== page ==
They’re certainly considered, to the point that Cochrane sometimes seems to be taking 300 words to resolve her own feelings rather than just putting the results on the page. A lot of her sentences are unwieldy and poorly constructed, and bearing with them until the end is like watching a one-armed child build something complicated out of Lego. It’s all “I felt this, I wondered about that, I puzzled over this, I’m still going over that in my head”… writing a review often seems like a secondary concern to her sorting out her broader issues.
Occasionally it ends with something nice: Lloyd Griffith, she says, “has a voice that would delight choirs of angels and make flowers grow in winter.” Aw. She should have more confidence in her abilities and say more nice things like that.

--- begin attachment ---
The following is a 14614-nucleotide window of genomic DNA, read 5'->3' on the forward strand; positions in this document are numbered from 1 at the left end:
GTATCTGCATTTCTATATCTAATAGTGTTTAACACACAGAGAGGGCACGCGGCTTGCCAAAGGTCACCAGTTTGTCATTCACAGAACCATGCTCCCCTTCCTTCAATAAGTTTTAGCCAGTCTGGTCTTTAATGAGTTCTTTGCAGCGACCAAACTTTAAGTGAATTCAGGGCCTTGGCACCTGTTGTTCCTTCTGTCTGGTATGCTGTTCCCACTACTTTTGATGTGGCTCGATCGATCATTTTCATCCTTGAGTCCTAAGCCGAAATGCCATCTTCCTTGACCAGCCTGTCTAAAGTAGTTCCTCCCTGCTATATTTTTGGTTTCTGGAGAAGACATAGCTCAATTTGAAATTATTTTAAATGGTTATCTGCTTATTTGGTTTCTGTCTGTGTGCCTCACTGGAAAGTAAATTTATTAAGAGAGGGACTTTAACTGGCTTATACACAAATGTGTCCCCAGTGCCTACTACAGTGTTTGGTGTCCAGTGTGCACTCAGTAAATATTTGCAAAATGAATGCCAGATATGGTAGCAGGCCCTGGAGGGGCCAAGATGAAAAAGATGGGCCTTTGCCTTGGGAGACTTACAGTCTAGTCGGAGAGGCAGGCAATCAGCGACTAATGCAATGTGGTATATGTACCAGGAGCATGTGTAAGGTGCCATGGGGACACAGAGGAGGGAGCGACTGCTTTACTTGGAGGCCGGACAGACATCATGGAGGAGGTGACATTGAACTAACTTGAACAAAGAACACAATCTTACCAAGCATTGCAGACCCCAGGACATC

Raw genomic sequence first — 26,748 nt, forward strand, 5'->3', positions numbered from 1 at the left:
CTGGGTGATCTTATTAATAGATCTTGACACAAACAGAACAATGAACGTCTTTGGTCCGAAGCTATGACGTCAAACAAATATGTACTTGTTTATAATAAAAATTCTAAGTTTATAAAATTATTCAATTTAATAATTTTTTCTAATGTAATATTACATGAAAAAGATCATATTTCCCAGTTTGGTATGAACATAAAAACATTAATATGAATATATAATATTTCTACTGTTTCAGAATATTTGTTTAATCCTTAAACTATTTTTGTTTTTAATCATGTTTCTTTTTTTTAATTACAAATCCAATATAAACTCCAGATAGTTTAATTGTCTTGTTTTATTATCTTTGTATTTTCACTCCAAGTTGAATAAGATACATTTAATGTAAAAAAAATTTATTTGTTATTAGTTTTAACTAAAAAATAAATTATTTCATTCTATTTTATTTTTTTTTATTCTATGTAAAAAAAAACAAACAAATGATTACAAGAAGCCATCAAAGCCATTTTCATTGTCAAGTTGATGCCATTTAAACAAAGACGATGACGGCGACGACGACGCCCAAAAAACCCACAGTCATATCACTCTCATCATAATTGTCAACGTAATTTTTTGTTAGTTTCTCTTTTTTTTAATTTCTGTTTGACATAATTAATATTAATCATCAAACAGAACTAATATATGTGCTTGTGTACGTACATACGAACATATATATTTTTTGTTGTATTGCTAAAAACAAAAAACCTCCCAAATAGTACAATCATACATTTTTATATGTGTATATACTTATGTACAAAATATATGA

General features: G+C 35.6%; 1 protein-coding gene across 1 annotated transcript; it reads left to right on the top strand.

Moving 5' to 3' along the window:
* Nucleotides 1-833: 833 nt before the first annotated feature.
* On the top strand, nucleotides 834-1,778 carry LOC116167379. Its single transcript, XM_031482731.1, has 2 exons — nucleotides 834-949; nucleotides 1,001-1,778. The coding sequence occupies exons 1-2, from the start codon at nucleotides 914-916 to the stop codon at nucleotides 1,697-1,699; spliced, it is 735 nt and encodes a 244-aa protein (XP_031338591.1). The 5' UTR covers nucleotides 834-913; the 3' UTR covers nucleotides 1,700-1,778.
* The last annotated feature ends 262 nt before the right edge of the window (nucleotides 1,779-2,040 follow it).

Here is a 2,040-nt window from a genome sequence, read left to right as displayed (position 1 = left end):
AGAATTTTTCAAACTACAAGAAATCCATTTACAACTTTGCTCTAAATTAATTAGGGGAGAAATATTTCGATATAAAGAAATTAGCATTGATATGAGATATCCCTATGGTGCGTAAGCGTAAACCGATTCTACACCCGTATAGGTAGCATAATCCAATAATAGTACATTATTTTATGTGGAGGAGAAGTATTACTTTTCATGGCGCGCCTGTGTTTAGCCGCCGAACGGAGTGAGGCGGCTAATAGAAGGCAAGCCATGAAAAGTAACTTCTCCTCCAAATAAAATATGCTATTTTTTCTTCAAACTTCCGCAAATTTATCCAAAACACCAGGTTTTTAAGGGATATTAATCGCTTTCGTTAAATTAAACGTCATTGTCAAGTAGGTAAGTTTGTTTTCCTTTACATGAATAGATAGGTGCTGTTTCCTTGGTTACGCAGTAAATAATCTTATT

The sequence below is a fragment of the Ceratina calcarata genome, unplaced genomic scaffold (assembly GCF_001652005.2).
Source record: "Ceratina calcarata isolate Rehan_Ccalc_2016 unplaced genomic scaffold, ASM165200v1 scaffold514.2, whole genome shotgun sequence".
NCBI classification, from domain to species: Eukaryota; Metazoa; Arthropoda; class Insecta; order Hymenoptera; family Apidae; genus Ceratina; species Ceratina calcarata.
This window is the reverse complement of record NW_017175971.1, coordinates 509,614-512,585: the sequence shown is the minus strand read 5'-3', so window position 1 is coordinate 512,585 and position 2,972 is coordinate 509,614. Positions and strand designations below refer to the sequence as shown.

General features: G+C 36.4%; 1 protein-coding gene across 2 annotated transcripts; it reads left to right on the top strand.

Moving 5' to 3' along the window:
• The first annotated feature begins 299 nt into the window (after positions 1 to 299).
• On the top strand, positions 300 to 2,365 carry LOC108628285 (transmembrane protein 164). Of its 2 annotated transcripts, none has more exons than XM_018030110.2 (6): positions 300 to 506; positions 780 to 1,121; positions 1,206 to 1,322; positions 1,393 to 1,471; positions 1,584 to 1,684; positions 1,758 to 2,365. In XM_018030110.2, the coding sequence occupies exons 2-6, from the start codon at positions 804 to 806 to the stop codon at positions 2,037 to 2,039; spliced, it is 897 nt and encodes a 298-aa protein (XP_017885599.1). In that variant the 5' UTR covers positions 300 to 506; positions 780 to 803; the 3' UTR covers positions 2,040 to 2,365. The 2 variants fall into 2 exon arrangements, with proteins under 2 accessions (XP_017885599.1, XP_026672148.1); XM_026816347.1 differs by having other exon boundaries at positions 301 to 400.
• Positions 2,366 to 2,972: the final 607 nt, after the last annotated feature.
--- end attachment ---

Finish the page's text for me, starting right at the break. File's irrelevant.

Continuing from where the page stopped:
She comes across as a bit of a prude, writing of Matt Rees “I did cringe a bit at some of his material though, it did push my boundary of what’s socially acceptable to talk about”, and she takes a star off Richard Gadd “simply for this shock factor”. Inexplicably she writes of Bob Slayer’s Midnight Mayhem bucket collection that “begging isn’t exactly an attractive quality”. If free show collections are to be classed as begging, then this has legal and moral ramifications that Cochrane should perhaps expand on.
Such comments add to her sense of Presbyterian other-worldliness: Cochrane seems to be someone who has lived a sheltered life and is still half inside the shelter. Wrapped in a duvet. Ready to burst into tears.
Filed Under: 3 Stars, Broadway Baby, Mister Kipper
Tagged with , 3 Stars, Bob Slayer, Broadway Baby, Lloyd Griffith, Midnight Mayhem, Mister Kipper, Richard Gadd.